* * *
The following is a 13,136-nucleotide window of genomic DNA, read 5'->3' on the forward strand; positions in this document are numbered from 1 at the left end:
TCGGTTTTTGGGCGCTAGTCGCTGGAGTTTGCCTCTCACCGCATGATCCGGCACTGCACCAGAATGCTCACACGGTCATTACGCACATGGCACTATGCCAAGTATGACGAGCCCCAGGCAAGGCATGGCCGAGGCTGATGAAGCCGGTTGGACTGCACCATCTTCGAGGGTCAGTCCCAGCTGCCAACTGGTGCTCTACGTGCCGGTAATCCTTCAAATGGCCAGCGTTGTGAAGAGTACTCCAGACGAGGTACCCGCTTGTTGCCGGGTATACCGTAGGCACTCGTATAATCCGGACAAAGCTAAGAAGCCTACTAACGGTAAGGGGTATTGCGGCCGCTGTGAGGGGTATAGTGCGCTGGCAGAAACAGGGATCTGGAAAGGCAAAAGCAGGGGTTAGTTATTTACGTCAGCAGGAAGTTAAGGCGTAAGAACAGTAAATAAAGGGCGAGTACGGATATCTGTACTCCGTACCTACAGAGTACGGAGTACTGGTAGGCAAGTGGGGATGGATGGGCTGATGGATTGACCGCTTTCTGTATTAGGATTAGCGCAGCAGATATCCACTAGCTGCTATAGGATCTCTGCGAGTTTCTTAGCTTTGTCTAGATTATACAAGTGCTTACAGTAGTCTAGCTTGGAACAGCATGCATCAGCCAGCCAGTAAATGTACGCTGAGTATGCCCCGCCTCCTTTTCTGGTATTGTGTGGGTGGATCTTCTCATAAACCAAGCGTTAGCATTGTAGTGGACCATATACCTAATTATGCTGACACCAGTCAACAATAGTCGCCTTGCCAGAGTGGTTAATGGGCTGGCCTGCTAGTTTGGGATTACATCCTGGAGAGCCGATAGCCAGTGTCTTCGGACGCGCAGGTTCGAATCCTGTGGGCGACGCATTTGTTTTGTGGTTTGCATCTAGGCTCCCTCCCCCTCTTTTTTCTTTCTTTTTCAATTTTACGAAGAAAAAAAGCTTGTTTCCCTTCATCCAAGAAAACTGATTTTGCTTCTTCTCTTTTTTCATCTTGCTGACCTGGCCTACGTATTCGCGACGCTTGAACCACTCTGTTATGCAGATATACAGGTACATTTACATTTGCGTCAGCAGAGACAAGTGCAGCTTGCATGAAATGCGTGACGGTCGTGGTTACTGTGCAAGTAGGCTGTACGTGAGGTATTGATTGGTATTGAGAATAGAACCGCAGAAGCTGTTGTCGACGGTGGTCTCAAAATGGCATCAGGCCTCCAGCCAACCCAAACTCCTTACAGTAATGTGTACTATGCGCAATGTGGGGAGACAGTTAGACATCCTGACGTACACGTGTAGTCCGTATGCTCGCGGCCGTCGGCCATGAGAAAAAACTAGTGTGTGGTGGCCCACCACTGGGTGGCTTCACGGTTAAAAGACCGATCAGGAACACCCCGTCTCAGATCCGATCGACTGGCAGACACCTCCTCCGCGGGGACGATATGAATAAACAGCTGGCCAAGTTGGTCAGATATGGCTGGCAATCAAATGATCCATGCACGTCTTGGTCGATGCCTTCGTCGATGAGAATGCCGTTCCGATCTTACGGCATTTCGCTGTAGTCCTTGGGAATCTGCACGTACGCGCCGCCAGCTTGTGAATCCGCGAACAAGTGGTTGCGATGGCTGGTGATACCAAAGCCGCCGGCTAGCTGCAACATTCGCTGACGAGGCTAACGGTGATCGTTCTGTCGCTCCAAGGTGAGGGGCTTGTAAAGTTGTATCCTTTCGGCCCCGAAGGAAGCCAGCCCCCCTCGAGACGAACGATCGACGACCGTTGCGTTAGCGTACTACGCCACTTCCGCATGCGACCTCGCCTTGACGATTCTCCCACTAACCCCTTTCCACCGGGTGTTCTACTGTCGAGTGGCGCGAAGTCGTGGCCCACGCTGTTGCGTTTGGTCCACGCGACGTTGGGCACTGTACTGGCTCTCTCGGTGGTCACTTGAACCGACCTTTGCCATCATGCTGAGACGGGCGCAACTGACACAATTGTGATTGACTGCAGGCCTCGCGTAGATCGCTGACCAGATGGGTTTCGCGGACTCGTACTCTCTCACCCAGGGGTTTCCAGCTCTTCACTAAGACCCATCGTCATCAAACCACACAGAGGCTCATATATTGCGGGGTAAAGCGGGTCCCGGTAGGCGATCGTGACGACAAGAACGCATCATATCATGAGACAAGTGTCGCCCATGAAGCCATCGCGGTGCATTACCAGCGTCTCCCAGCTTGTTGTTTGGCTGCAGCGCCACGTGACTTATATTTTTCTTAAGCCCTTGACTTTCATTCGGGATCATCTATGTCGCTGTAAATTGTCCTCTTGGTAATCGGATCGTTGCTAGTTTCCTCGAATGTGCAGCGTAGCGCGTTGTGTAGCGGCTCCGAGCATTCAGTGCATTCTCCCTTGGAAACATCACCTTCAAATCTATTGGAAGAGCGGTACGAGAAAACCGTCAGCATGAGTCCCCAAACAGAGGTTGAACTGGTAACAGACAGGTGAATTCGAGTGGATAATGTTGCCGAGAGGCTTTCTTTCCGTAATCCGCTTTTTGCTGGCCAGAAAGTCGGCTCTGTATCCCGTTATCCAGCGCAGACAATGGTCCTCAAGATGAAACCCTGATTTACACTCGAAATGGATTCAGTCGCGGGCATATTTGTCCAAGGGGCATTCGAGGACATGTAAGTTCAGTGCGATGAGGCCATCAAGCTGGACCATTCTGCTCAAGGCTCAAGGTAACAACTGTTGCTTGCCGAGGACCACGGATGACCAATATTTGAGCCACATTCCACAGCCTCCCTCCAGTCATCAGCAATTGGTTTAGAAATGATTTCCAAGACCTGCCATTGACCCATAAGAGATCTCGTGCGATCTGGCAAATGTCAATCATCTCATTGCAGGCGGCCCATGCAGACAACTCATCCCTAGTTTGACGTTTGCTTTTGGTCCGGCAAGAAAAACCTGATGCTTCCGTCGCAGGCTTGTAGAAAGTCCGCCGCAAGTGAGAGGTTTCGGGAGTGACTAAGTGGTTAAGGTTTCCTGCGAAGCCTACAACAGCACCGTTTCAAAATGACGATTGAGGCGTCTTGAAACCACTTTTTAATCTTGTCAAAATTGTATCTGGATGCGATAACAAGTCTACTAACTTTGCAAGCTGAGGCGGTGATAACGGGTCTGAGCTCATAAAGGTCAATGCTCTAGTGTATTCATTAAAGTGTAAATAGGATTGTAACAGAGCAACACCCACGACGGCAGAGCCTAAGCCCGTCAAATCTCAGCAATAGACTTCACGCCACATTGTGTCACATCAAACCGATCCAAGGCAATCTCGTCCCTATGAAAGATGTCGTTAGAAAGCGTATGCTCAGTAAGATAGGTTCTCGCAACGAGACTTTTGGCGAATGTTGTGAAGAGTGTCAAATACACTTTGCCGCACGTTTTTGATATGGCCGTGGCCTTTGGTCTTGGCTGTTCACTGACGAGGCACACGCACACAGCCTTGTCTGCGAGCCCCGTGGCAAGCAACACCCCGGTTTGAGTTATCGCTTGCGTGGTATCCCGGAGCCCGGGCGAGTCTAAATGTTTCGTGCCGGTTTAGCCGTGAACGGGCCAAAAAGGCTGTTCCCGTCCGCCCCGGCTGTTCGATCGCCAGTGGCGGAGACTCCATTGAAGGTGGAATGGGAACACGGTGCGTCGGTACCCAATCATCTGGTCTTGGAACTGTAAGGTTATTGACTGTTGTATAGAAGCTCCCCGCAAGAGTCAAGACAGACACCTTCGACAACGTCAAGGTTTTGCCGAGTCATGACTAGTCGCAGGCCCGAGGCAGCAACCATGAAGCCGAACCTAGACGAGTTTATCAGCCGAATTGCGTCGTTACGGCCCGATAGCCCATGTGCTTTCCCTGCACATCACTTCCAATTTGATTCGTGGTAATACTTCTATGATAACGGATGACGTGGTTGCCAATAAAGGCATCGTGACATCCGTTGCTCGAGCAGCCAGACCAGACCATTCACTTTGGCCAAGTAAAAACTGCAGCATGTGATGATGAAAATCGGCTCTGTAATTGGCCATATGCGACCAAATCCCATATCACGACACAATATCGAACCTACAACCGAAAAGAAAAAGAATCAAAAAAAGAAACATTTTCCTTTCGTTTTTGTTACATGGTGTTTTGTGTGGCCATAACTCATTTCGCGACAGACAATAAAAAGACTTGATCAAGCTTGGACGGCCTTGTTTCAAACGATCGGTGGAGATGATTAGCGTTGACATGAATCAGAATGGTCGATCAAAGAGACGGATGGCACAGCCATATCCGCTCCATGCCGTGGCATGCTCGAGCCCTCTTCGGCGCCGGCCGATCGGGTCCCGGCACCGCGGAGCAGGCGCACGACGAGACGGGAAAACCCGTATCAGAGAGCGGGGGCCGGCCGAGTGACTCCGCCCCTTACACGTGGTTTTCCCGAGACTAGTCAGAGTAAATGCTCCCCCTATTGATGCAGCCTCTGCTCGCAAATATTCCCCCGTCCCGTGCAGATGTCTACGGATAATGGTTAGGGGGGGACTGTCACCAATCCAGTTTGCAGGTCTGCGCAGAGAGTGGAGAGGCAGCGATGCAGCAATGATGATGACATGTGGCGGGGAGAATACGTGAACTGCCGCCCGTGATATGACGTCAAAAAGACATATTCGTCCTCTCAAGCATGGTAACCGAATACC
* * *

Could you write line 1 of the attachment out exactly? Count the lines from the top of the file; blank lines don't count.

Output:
The following is a 13,136-nucleotide window of genomic DNA, read 5'->3' on the forward strand; positions in this document are numbered from 1 at the left end: